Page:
Mayor Esther Sanchez was elected to represent District 1 when district elections were first implemented into City Council in 2018. Previously, she had served as an at-large member of the Council since 2000. She served as the district’s representative until assuming her newly elected role as the city’s mayor, which left the District 1 seat open.
Council decided to appoint a new member to District 1 rather than wait and spend the money on a special election. Though the other council members found it would be more prudent to appoint someone now rather than wait for an election, Sanchez strongly disagreed.
Sanchez is an Oceanside native who has lived in District 1 nearly all of her life, growing up in the Eastside community, along with most of her family stemming back five generations.
“This whole process has been very difficult for me as one who has lived in Oceanside all my life,” Sanchez said.
For the mayor, the appointment process was “not the most democratic” option the city could have pursued when choosing the District 1 councilmember. She felt the brief interviews Council had with the nearly 35 candidates were not enough for her to feel comfortable choosing a new member, let alone someone she had never heard of, and felt the city should have held an election despite the associated costs and wait time.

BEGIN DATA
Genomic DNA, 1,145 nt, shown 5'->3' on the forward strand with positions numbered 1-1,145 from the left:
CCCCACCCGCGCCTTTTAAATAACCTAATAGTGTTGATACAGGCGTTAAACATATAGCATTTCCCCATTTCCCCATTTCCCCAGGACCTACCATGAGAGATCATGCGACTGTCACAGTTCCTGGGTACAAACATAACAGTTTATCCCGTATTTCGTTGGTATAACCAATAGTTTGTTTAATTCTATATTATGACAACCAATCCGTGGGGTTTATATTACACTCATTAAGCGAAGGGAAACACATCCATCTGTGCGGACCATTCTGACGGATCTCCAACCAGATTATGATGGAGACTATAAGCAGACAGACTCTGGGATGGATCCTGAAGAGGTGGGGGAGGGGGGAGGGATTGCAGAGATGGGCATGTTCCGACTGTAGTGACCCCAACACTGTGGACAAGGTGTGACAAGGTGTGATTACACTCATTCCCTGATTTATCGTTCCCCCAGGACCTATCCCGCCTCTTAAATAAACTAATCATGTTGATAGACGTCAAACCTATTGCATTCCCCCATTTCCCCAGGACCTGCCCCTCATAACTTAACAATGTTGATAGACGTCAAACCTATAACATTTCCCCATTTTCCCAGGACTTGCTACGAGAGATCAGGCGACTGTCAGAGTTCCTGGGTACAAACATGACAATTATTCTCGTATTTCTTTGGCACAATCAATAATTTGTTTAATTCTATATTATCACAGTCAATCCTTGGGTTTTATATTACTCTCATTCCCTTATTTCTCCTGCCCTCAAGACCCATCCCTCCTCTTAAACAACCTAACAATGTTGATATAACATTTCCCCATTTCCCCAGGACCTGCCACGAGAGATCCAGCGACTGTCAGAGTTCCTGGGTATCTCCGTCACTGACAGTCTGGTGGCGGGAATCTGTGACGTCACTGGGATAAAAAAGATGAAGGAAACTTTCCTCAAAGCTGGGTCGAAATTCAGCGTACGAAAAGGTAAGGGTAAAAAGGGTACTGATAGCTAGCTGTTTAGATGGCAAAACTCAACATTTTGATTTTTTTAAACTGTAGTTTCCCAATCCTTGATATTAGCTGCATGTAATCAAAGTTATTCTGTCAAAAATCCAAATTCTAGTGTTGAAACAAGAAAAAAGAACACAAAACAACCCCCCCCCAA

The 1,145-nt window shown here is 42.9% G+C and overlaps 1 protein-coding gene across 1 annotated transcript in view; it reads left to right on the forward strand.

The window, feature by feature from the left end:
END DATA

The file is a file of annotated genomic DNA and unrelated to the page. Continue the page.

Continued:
If the city had gone through with a special election, which would not have happened until November, Council would have continued working with only four members as opposed to five members for almost an entire year. The person who would have been elected to the seat would then only serve for a year in that role until the district’s term expires in 2022.
Cost estimates for a special election were not cheap.
City Clerk Zeb Navarro previously estimated that a special election would cost more than $250,000. At the Jan. 27 meeting, Councilmember Ryan Keim said a more recent estimate concluded that a special election would have cost between $400,000 and $600,000.
“Marshall Street Pool costs us $47,000 per summer to operate, Brook Street Pool is $500,000 a year, Crown Heights Resource Center is $122,000 a year, and Balderrama Recreation Center is $248,000 a year,” Keim said. “I think that $400-600,000 is not made up, fake money — that is real money that goes to real services and I think it’s incumbent upon us to look at qualified candidates and see if we can find consensus and find someone who can really represent our city.”